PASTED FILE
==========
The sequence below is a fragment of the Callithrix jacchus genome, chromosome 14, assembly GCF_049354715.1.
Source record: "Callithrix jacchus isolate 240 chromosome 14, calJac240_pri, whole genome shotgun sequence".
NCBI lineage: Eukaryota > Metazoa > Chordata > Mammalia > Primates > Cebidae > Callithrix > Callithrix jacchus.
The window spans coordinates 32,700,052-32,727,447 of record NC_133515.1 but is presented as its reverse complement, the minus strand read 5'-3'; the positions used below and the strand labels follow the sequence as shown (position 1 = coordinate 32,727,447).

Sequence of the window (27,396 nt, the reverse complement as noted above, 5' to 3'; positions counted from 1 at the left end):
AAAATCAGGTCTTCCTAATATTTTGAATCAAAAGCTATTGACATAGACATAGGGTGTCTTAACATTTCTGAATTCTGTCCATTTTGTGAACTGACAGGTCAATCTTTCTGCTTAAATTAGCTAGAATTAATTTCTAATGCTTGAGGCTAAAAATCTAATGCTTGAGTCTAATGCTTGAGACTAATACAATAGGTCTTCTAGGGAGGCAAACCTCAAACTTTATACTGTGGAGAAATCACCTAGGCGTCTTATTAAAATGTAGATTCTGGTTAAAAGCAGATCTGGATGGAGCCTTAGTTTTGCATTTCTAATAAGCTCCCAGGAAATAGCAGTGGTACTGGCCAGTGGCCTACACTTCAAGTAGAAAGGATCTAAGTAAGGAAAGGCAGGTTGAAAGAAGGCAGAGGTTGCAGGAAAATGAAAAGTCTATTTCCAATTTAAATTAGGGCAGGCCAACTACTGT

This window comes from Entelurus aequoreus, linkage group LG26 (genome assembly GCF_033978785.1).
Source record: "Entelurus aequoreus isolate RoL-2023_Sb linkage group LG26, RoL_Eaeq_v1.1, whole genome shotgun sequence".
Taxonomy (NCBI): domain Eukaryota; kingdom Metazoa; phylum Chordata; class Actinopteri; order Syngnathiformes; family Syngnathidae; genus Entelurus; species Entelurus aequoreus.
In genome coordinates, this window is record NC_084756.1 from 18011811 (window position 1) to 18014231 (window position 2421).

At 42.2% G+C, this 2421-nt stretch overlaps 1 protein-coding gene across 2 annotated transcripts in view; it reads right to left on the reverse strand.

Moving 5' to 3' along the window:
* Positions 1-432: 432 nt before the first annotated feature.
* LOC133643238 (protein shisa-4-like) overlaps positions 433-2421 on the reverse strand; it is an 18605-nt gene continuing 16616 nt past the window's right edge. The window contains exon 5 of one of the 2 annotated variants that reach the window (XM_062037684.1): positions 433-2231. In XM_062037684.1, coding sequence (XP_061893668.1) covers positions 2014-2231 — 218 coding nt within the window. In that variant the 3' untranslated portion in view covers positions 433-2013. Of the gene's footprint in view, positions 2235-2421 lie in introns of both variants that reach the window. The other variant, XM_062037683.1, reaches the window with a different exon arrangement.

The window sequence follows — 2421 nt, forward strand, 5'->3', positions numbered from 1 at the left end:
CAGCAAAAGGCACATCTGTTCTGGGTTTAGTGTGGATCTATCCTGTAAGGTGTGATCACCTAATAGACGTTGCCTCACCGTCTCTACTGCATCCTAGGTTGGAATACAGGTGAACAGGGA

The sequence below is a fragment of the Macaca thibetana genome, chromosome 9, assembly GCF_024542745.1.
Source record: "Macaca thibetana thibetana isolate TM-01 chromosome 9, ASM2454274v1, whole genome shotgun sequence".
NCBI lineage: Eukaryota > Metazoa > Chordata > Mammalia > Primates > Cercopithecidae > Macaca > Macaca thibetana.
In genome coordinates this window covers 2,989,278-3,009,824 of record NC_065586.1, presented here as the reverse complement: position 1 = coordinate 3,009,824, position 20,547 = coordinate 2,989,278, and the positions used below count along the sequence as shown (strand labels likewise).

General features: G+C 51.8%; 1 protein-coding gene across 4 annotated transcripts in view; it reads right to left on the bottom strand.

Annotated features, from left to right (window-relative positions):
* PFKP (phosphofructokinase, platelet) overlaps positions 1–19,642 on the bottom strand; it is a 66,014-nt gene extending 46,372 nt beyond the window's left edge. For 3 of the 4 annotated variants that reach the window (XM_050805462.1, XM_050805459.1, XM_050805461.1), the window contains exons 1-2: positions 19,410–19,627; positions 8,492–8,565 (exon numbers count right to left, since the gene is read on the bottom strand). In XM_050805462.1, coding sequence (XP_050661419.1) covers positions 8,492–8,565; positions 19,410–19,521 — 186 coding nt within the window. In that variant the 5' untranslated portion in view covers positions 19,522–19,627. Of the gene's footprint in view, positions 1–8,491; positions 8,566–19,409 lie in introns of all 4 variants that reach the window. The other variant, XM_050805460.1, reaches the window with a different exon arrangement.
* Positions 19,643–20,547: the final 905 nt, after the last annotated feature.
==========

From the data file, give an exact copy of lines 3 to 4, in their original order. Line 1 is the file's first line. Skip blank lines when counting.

NCBI lineage: Eukaryota > Metazoa > Chordata > Mammalia > Primates > Cebidae > Callithrix > Callithrix jacchus.
The window spans coordinates 32,700,052-32,727,447 of record NC_133515.1 but is presented as its reverse complement, the minus strand read 5'-3'; the positions used below and the strand labels follow the sequence as shown (position 1 = coordinate 32,727,447).